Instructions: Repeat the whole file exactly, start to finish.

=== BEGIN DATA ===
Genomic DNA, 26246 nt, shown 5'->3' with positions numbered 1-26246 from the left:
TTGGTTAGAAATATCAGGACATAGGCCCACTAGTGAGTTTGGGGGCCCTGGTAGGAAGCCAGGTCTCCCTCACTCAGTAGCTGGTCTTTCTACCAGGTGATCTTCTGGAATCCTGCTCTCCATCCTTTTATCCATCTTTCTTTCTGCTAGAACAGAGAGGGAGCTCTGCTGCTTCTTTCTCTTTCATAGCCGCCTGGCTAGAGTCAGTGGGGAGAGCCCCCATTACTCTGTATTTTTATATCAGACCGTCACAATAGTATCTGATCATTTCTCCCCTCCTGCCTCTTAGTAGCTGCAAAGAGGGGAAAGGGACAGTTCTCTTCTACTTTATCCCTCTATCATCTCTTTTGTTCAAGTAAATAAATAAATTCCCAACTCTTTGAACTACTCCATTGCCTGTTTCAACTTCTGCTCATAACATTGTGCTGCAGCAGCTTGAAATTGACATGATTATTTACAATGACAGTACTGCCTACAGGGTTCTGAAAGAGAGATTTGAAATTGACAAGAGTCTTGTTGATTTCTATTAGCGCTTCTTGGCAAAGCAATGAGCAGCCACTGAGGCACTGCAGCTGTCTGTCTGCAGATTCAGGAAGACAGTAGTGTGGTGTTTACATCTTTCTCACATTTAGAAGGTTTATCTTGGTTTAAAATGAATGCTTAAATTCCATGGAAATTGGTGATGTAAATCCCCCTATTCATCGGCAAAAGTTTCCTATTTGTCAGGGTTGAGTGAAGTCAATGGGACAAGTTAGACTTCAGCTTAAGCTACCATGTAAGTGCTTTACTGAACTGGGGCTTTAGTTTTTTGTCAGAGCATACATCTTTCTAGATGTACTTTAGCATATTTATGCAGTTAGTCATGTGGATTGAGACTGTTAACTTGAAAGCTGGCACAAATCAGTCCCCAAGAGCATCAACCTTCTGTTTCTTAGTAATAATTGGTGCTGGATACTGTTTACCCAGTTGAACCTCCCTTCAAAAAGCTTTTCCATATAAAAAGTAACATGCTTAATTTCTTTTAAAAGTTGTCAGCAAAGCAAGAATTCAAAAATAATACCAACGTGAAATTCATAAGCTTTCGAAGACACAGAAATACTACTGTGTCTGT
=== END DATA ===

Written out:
Genomic DNA, 26246 nt, shown 5'->3' with positions numbered 1-26246 from the left:
TTGGTTAGAAATATCAGGACATAGGCCCACTAGTGAGTTTGGGGGCCCTGGTAGGAAGCCAGGTCTCCCTCACTCAGTAGCTGGTCTTTCTACCAGGTGATCTTCTGGAATCCTGCTCTCCATCCTTTTATCCATCTTTCTTTCTGCTAGAACAGAGAGGGAGCTCTGCTGCTTCTTTCTCTTTCATAGCCGCCTGGCTAGAGTCAGTGGGGAGAGCCCCCATTACTCTGTATTTTTATATCAGACCGTCACAATAGTATCTGATCATTTCTCCCCTCCTGCCTCTTAGTAGCTGCAAAGAGGGGAAAGGGACAGTTCTCTTCTACTTTATCCCTCTATCATCTCTTTTGTTCAAGTAAATAAATAAATTCCCAACTCTTTGAACTACTCCATTGCCTGTTTCAACTTCTGCTCATAACATTGTGCTGCAGCAGCTTGAAATTGACATGATTATTTACAATGACAGTACTGCCTACAGGGTTCTGAAAGAGAGATTTGAAATTGACAAGAGTCTTGTTGATTTCTATTAGCGCTTCTTGGCAAAGCAATGAGCAGCCACTGAGGCACTGCAGCTGTCTGTCTGCAGATTCAGGAAGACAGTAGTGTGGTGTTTACATCTTTCTCACATTTAGAAGGTTTATCTTGGTTTAAAATGAATGCTTAAATTCCATGGAAATTGGTGATGTAAATCCCCCTATTCATCGGCAAAAGTTTCCTATTTGTCAGGGTTGAGTGAAGTCAATGGGACAAGTTAGACTTCAGCTTAAGCTACCATGTAAGTGCTTTACTGAACTGGGGCTTTAGTTTTTTGTCAGAGCATACATCTTTCTAGATGTACTTTAGCATATTTATGCAGTTAGTCATGTGGATTGAGACTGTTAACTTGAAAGCTGGCACAAATCAGTCCCCAAGAGCATCAACCTTCTGTTTCTTAGTAATAATTGGTGCTGGATACTGTTTACCCAGTTGAACCTCCCTTCAAAAAGCTTTTCCATATAAAAAGTAACATGCTTAATTTCTTTTAAAAGTTGTCAGCAAAGCAAGAATTCAAAAATAATACCAACGTGAAATTCATAAGCTTTCGAAGACACAGAAATACTACTGTGTCTGT